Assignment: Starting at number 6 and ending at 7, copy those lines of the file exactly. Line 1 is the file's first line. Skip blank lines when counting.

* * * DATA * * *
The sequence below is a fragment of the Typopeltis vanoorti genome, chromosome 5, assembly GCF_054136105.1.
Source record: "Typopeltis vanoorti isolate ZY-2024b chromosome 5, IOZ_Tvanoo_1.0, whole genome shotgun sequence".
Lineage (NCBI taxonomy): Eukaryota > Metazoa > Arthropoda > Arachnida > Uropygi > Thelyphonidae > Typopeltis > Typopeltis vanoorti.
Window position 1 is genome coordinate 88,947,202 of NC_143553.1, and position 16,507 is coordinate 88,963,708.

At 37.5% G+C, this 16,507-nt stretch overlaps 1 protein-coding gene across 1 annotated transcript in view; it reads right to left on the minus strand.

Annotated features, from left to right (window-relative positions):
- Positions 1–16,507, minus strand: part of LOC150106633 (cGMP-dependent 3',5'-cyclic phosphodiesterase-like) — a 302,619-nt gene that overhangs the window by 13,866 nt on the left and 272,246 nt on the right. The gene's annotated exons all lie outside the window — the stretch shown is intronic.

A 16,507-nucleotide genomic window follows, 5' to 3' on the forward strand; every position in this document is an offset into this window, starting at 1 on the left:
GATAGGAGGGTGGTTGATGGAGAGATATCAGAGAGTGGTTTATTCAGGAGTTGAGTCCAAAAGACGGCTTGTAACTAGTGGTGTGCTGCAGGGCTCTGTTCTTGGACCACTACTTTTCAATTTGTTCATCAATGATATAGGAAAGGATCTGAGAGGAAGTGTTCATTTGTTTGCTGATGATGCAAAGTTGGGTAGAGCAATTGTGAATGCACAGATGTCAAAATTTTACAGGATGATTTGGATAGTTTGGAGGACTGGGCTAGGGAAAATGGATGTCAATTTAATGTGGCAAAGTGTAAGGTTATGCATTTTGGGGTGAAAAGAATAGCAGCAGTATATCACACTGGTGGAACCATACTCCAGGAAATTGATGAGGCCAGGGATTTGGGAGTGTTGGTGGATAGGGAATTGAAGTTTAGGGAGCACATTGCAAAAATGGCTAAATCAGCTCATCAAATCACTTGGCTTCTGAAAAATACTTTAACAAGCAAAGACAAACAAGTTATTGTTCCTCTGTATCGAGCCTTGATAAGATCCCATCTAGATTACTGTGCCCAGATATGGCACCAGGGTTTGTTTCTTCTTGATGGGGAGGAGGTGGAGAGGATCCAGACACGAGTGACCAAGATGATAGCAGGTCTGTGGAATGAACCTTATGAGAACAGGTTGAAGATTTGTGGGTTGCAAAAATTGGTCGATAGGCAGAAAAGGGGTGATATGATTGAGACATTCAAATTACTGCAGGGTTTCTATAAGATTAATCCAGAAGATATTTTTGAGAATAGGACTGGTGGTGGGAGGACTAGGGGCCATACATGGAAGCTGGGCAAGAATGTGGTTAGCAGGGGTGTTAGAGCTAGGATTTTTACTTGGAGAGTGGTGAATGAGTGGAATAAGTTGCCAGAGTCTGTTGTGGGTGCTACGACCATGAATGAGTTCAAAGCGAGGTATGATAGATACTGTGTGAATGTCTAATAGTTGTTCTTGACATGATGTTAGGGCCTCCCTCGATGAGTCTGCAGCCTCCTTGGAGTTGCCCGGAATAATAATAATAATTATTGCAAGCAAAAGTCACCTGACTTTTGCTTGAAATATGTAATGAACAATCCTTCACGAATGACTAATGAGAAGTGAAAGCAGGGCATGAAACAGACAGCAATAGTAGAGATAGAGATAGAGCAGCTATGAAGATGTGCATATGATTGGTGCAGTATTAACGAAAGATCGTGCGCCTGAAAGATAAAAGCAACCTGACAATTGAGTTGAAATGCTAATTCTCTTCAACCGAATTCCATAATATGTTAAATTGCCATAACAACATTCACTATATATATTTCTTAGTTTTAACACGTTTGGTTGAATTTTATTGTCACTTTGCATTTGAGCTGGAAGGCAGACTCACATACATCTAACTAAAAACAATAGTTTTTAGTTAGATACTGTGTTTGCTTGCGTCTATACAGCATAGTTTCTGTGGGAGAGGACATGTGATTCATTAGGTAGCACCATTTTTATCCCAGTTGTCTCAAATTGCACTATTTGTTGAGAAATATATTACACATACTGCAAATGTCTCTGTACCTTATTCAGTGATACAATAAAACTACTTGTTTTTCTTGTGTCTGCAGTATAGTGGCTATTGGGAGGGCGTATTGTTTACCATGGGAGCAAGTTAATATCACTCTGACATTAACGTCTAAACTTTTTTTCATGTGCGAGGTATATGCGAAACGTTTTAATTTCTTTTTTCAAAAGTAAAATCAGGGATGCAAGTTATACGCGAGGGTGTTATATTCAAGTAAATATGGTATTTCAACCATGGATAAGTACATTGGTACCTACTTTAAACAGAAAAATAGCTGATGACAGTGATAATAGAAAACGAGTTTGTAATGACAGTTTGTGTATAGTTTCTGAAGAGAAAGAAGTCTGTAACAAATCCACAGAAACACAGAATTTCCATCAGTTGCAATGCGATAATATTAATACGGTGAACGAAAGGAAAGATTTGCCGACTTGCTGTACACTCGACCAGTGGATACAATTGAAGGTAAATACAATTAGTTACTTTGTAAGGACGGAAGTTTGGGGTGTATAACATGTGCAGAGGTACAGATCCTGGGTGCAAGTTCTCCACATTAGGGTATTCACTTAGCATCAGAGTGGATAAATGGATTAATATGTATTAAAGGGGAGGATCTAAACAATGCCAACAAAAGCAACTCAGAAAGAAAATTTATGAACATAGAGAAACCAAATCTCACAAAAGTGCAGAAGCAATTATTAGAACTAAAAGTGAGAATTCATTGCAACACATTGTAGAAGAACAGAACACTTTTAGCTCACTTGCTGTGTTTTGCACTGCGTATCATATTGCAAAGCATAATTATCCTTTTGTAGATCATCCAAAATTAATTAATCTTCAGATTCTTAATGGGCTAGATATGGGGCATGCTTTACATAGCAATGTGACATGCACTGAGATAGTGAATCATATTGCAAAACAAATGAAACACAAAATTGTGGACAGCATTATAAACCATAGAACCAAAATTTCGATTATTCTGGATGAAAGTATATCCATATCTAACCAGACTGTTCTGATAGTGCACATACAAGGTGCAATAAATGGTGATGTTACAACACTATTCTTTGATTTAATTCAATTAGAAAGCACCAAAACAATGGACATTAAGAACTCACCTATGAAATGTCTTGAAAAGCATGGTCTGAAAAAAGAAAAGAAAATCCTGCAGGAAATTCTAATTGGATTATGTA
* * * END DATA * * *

Annotated features, from left to right (window-relative positions):
- Positions 1–16,507, minus strand: part of LOC150106633 (cGMP-dependent 3',5'-cyclic phosphodiesterase-like) — a 302,619-nt gene that overhangs the window by 13,866 nt on the left and 272,246 nt on the right. The gene's annotated exons all lie outside the window — the stretch shown is intronic.